But there is another issue in Harris County as well. Currently, there is no capacity in the area to counter jail officials and other leaders in their drive to increase jail capacity. Opposition to such policies has been found in the Chronicle editorials and the blog posts of criminal justice policy watchers - including this one.
But I know of no organized effort, currently underway, to engage public officials in a dialogue around jail capacity that would reduce their reliance on incarceration. Until one emerges, public officials -- old ones and new - will more likely to continue to rely on expanding capacity to solve crowding issues.
A great new interactive site has been developed by Renee Feltz and Stokely Baksh, students at the Columbia University Graduate School of Journalism, called The Business of Detention. Check out the trailer:
The site features interviews with yours truly and Texas Prison Bid'ness found Judy Greene. We'll feature more clips from the Business of Detention in the coming days, but please check out the website for more information on the rise of the private detention industry in Texas.
Recent media reports at the T. Don Hutto detention center, a prison owned by the Corrections Corporation of America (CCA), highlight changes to the private prison. The notorious Hutto facility has been the target of numerous protests and a lawsuit as a result of its use to incarcerate immigrant families; some detainees as young as newborns. Press reports state that government officials are using a media blitz to lay the groundwork for additional family detention facilities that will be added to federal prison capacity over the next year.
According to an article in the San Antonio Express-News, reporter Hernán Rozemberg states:
Mired in controversy since its opening in May 2006, the 512-bed center has been through several makeovers. Administrators opened it for a swift media tour Tuesday to show how much has changed since the first tour 14 months ago.
Last year, the use of family detention at the private prison was resulted in litigation by the American Civil Liberties Union and the Immigration Clinic at the University of Texas Law School. The lawsuit settlement required CCA, which contracts with Immigration and Customs Enforcement (ICE) and Williamson County, to meet comply with several standards that change the conditions of confinement at the prison.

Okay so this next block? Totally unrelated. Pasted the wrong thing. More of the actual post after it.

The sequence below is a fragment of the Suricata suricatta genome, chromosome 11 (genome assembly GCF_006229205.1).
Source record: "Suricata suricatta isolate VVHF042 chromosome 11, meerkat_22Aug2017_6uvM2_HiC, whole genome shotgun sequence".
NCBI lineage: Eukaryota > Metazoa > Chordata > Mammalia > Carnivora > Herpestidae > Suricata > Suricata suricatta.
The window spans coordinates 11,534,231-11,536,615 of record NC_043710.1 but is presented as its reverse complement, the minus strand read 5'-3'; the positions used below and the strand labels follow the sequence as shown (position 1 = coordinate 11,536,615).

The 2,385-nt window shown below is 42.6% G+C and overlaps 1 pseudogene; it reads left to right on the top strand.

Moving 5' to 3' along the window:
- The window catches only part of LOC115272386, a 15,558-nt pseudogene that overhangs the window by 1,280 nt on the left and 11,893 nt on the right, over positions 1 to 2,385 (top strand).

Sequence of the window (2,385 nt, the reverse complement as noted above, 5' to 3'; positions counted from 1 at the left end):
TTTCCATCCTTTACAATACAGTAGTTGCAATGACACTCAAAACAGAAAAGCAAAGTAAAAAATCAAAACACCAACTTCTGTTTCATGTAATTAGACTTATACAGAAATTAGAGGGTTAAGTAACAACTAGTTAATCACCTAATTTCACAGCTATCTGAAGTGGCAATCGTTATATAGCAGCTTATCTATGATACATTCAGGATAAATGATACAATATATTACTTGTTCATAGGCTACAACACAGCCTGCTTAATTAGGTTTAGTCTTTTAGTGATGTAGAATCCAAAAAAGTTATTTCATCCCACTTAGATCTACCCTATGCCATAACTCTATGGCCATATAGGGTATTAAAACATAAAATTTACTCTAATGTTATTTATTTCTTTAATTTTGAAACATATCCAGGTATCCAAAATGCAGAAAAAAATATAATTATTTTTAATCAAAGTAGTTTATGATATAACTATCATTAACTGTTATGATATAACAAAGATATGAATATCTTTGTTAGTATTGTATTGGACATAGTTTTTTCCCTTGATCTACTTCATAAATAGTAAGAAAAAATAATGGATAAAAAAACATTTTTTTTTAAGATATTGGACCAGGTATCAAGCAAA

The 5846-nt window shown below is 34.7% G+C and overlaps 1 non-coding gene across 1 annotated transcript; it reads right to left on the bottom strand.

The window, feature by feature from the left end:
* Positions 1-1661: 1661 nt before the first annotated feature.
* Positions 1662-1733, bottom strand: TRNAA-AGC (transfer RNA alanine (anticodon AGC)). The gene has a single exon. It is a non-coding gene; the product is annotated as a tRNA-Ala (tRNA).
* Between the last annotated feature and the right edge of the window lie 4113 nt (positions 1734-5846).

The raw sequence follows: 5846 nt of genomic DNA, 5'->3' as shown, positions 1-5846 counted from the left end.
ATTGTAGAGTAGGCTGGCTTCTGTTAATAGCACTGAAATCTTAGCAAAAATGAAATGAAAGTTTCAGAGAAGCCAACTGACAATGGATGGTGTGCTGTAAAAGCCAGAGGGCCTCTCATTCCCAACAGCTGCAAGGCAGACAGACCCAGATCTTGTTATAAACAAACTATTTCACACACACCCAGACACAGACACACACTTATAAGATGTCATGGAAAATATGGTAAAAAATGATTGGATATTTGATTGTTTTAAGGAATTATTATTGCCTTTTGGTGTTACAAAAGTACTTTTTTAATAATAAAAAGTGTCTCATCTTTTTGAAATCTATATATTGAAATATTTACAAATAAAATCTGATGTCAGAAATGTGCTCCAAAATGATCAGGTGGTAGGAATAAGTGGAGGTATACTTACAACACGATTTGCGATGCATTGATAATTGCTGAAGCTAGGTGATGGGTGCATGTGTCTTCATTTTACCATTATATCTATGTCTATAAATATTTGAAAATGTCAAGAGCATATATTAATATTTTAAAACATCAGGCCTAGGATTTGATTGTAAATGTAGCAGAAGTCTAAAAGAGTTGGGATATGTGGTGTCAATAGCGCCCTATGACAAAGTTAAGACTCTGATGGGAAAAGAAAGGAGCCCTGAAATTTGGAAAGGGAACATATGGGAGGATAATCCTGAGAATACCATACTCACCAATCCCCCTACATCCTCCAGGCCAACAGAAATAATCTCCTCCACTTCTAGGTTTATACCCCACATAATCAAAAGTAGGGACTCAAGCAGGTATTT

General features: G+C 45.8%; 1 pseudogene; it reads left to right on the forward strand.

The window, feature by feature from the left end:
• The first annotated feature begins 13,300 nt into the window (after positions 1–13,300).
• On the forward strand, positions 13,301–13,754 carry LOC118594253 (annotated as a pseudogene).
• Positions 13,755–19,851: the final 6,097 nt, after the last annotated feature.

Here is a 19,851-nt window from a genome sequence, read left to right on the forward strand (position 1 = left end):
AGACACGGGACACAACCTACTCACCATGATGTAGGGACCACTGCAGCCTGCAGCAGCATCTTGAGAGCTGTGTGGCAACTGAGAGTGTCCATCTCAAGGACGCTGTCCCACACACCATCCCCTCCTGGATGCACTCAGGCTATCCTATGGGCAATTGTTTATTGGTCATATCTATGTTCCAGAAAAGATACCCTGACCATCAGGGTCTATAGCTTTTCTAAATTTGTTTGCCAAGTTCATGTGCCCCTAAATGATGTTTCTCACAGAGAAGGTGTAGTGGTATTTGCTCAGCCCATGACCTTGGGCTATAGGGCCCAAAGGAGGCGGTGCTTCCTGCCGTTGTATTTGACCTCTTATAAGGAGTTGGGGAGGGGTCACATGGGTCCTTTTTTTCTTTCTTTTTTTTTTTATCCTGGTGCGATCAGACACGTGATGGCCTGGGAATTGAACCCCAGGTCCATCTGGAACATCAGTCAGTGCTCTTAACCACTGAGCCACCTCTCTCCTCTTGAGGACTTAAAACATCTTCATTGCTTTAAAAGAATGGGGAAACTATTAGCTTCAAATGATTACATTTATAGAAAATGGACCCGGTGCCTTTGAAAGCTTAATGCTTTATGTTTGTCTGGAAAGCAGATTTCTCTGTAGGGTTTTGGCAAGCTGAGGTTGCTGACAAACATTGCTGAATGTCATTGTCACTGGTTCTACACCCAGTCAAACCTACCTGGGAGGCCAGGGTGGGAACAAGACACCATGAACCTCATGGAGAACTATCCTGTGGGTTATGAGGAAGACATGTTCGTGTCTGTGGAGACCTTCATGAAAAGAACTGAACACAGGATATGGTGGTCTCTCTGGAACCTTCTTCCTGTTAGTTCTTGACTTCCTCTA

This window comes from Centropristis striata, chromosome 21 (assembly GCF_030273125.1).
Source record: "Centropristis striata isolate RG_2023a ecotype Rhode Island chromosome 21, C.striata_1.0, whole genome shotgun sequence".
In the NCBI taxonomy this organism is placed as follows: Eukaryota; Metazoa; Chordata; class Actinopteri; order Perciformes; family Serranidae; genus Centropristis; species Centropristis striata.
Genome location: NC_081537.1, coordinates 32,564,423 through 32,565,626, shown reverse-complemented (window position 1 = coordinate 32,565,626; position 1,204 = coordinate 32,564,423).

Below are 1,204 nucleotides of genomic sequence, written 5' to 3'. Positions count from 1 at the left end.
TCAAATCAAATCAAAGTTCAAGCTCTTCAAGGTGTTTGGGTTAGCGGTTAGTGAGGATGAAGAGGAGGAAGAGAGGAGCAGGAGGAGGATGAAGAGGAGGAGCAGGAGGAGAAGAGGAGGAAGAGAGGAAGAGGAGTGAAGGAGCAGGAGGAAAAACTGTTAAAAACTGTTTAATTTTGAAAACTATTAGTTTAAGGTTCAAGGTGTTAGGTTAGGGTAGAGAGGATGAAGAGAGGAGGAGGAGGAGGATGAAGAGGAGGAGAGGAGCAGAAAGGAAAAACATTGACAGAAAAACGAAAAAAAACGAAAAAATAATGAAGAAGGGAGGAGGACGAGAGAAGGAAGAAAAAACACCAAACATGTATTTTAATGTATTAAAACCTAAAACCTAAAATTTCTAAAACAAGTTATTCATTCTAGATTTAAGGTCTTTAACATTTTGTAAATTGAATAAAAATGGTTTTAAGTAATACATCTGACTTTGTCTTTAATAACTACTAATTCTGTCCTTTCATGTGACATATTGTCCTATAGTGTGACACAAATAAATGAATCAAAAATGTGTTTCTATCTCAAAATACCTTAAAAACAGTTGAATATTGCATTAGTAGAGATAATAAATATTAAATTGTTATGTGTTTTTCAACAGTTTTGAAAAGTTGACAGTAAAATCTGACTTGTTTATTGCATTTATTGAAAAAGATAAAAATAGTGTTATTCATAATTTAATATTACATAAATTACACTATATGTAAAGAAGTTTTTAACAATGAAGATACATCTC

ICE officials, like Gary Mead, stated in an Austin American-Statesman article written by Juan Castillo, that they learned a lot as they moved to lock up children and their parents:
"Candidly, when (Hutto) opened, we were new to the family residential facility business. We learned a lot," Gary Mead, acting director for detention and removal at Immigration and Customs Enforcement, said Tuesday.
As a result the changes required by the settlement and to improve public relations, the private prison recently opened its doors to the media to advertise changes underway at the facility. Despite any aesthetic changes and additions of certain amenities, the facility in Taylor, Texas is fundamentally still a prison.
Specifically, certain structures such as cell walls and the location of toilets in the space where someone sleeps cannot be altered. However, that does prevent the news media from participating in the coordinated public relations campaign According to news reports those changes include:
Regardless of these changes, Hutto continues to be a private prison. What continues to be disturbing is that ICE is going to expand the policy of locking up families. Once again this represents a failed social policy as the United States continues to rely on incarceration even though Congress has insisted on alternatives to family detention.
Given that ICE is implying that they are looking to expand family detention capacity, we will monitor these developments.